Training treats

Treat streaming: key dog training techniques

ready300From time to time in my articles, I mention treat streaming.  In this article I want to explain exactly what I mean by that.

What is treat streaming?

Treat streaming is a term I use to describe the rapid delivery of treats when establishing a new skill with your dog.

Treat streaming means giving a dog a treat, then immediately giving him another, then another, then another, initially without pause.  This one of the key dog training techniques in the toolbox of all successful trainers.

Probably sounds a bit crazy to many of you!  But there is method in the madness

When treat streaming, gradually, during the process of a training session, the spaces between the delivery of each treat are increased. But why would someone use this technique?

What is treat streaming used for?

Treat streaming is a great way of establishing duration to a new behaviour, or to an existing behaviour in a new place. I’ll give you an example in a moment. Treat streaming is particularly important for anyone that aspires to train with no aversives whatsoever.

Gorgeous woman with her swiss mountain dog having fun outdoorsTreat streaming is also a good way of getting an excitable dog settled into a training session.

Some dogs may climb all over you when you sit on the floor, spin around when you pay them any attention, and glue themselves to your hand licking and sniffing after you have given them a treat.

You can use treat streaming, to calm down this kind of dog and get them engaged with the training process.

Without being overwhelmed by the attention or by the presence of food.

Adding duration to a new behaviour is probably the most useful role for treat streaming

Increasing duration

When you first teach a dog to stay in the sit or down position, it is common for the dog to keep getting up or moving as you start to add duration to the task.

Treat streaming enables you to get duration started without the dog making any errors in this respect.

Example exercise –  adding duration to a sit

  1. Cue the dog to sit (say “sit”)
  2. Feed the dog every second for ten seconds
  3. Cue the release and throw a treat for him to chase and pick up

Repeat one through three several times  then proceed to this

  1. Cue the dog to sit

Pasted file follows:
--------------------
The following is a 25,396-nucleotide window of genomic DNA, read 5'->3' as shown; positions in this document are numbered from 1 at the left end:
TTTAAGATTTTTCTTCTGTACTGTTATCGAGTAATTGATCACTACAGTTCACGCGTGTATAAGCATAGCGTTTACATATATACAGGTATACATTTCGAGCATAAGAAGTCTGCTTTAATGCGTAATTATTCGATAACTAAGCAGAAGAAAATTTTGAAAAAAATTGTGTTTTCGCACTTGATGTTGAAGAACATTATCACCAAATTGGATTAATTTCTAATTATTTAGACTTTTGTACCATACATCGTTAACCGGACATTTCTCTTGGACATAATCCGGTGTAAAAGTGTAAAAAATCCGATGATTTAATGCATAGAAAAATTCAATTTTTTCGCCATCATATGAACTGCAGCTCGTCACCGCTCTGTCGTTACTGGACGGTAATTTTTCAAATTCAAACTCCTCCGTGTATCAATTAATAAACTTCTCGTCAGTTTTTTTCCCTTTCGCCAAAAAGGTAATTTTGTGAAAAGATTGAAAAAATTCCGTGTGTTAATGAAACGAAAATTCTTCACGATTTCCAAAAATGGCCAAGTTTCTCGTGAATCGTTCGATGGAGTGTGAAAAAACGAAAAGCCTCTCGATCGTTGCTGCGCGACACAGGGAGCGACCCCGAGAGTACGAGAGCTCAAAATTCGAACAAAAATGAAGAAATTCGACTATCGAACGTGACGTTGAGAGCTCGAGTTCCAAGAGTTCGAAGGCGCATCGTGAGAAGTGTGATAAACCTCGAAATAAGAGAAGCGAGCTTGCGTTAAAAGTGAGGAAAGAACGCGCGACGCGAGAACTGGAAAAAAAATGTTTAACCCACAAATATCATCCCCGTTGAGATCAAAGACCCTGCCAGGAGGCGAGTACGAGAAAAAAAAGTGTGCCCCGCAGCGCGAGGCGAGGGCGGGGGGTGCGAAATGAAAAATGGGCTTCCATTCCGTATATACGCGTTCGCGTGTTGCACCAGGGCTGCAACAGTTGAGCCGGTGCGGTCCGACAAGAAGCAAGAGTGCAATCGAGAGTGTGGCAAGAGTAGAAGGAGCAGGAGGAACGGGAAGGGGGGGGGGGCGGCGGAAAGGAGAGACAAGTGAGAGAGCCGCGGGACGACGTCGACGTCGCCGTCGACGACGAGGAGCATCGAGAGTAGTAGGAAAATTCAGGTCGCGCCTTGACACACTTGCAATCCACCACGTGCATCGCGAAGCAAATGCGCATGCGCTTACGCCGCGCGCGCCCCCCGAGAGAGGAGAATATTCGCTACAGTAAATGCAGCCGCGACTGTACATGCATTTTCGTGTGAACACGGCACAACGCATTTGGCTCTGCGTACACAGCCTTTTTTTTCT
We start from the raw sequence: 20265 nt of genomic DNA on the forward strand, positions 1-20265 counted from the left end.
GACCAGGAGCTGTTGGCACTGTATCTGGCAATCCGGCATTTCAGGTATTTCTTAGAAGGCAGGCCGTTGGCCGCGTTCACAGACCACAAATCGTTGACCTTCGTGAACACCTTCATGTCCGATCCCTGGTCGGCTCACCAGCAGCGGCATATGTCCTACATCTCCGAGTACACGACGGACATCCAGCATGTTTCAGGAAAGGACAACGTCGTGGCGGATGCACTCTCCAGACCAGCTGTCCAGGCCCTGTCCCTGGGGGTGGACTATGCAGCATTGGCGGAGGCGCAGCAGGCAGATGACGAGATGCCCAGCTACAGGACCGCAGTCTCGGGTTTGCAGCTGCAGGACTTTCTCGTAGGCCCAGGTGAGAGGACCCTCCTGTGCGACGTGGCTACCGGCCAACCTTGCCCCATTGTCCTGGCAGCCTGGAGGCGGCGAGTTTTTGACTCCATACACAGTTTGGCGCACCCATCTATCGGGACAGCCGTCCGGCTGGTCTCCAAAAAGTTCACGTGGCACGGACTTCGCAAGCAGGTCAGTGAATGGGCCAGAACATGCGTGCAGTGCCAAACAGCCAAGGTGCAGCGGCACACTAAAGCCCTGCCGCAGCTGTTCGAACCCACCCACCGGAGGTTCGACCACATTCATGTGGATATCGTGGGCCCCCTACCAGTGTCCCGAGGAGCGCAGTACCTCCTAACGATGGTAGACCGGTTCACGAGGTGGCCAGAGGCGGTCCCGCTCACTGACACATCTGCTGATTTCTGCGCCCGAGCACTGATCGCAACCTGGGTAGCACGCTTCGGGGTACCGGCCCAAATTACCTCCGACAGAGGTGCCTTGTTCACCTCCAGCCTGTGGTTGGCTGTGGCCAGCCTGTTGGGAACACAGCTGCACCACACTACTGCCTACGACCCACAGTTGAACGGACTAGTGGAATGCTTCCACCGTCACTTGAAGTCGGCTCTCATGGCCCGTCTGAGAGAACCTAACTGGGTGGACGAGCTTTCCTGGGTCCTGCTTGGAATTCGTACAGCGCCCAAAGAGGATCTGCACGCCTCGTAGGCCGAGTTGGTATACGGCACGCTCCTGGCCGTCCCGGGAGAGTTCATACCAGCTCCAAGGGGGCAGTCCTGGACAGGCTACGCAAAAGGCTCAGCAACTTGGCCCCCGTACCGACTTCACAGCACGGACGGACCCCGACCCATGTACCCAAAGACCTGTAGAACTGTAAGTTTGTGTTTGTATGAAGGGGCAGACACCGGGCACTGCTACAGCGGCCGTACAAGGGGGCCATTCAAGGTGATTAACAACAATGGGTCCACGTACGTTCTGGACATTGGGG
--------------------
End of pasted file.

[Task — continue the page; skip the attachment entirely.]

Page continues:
2. Feed the dog three treats at  two seconds intervals then six treats at one treat per second.
  3. Cue the release and throw a treat

What you are doing, is increasing the gap between the treats.  You are feeding a tiny treat, pause (count one thousand two thousand in your head) then another tiny treat, pause.  Etc.

Finish on a high

Don’t do anything that might trigger the dog to get up during the pauses as you increase them.

Don’t move your legs, talk to the dog or wave your hands around.  These are distraction and need to be dealt with separately

Finish the session with more rapid streaming. Give treat after treat in quick succession.

Moving on

Over time, you simply increase the gaps between treats.

Move on from two seconds, to three second gaps, then five, then seven, then ten.  Keep going until there are thirty second gaps between each treat.

Treat streaming for heel work

Walking at heel is a long duration activity that many people struggle with. Often because they are adding duration too fast and fading rewards too quickly.

Focus on treat streaming will help you get those first steps at heel established and is a great way to teach your dog to heel past distractions.

Why do we need treat streaming?

Many people crossing over from traditional dog training methods fail profoundly in their delivery of rewards, making them far to infrequent in the early stages of training.  I did this myself to begin with. It’s a natural part of our reluctance to embrace the use of food.

Treat streaming is simply a way of acknowledging that the delivery of food rewards must come at a very high rate to begin with, if you are to be successful in training without any aversives at all

Essentially, treat streaming is all about setting your dog up to win.  Don’t be mean, keep those treats coming fast in the early stages of learning.  You’ll benefit and so will your dog.

Is this a technique you use?  Do you have any other examples of situations where it is useful?

This website is brought to you by Pippa Mattinson

Pippa's book Total Recall is a complete recall training programme for puppies and adult dogs, and her Happy Puppy Handbook is a definitive guide to puppy care and early training

by Pippa Mattinson on July 23, 2015

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